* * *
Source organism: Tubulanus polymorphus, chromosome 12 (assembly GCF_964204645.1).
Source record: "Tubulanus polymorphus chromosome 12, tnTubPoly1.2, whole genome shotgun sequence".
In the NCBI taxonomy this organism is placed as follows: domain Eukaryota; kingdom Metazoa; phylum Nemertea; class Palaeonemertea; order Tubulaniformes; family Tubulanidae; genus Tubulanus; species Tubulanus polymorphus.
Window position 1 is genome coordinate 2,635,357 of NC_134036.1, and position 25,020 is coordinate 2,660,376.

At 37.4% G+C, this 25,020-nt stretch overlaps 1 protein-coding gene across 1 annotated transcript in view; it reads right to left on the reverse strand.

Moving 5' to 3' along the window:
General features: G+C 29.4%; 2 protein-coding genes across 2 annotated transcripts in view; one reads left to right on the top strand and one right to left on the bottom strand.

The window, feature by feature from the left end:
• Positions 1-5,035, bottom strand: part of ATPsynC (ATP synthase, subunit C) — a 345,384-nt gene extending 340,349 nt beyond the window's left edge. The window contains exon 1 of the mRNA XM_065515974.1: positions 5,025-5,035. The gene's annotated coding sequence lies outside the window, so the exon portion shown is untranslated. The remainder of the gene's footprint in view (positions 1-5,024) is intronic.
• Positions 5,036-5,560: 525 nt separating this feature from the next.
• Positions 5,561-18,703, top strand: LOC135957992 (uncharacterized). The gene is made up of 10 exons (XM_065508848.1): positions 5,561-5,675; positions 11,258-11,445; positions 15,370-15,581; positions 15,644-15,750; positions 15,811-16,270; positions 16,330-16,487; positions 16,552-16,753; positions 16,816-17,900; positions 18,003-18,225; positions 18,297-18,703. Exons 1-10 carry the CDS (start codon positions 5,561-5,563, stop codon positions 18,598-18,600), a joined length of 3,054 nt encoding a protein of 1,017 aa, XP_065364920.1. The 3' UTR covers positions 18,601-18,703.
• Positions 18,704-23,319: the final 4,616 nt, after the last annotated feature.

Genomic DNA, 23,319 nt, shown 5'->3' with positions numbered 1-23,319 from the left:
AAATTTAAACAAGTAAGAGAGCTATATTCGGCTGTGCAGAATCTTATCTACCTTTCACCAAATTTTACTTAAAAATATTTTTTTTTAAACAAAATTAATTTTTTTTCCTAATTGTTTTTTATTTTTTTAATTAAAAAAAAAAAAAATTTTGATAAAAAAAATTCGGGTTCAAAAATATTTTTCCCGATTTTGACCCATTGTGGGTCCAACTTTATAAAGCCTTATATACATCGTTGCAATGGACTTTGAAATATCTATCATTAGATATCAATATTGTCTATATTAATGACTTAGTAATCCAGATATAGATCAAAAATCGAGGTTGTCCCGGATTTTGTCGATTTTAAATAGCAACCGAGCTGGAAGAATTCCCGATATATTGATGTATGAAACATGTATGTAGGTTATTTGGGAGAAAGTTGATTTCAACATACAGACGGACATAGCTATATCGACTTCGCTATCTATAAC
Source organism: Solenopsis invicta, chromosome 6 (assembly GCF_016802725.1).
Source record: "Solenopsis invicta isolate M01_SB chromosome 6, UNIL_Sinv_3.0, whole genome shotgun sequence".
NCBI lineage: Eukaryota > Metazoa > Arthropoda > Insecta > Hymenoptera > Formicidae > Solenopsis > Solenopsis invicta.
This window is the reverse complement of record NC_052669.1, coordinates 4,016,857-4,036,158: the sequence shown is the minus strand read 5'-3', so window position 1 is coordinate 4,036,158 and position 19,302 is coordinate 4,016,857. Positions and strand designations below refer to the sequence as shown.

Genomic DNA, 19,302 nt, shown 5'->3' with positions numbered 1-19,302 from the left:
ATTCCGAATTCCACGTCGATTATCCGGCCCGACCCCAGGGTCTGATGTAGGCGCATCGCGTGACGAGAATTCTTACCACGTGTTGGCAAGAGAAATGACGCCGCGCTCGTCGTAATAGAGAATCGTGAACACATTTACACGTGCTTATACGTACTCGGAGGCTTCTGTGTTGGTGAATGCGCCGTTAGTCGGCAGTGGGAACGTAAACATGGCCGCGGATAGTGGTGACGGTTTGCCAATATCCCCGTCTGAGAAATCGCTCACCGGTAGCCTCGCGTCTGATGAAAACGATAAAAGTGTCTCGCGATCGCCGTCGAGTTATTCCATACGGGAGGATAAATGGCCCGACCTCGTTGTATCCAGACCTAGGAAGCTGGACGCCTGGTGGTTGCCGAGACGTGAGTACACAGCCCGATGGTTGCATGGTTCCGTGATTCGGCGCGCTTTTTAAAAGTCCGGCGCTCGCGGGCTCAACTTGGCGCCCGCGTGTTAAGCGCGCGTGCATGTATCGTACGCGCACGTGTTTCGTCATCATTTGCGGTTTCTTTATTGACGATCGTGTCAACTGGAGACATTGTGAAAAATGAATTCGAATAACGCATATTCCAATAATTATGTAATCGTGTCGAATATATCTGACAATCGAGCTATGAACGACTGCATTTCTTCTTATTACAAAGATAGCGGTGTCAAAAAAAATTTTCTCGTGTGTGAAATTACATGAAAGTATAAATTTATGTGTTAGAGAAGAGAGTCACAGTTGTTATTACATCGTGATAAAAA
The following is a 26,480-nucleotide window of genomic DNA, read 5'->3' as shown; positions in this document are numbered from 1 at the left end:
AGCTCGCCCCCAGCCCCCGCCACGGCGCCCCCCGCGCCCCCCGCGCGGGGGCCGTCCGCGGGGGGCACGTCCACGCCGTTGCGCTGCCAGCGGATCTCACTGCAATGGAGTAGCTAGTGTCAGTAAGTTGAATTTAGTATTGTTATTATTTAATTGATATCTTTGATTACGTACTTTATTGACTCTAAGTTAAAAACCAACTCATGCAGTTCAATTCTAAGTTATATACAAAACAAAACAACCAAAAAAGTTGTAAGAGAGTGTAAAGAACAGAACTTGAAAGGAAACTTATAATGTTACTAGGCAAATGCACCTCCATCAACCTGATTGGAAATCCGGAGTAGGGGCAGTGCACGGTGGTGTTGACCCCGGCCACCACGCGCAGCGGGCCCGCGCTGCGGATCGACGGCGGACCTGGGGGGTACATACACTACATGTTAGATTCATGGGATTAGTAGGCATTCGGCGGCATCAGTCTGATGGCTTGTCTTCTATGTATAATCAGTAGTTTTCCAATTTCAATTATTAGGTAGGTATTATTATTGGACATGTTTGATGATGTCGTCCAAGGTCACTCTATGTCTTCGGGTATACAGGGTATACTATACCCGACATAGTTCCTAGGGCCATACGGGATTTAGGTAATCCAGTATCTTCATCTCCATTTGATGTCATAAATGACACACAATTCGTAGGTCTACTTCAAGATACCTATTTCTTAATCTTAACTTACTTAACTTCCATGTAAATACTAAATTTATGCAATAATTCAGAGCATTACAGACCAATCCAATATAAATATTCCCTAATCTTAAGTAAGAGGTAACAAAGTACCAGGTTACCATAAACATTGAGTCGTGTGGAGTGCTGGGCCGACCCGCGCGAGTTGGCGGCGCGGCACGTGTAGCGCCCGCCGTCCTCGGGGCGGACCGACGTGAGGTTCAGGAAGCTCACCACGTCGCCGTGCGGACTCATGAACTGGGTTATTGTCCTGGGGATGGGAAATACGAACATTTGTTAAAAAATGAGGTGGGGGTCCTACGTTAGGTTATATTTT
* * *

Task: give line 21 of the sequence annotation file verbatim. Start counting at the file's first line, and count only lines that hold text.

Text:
The following is a 26,480-nucleotide window of genomic DNA, read 5'->3' as shown; positions in this document are numbered from 1 at the left end: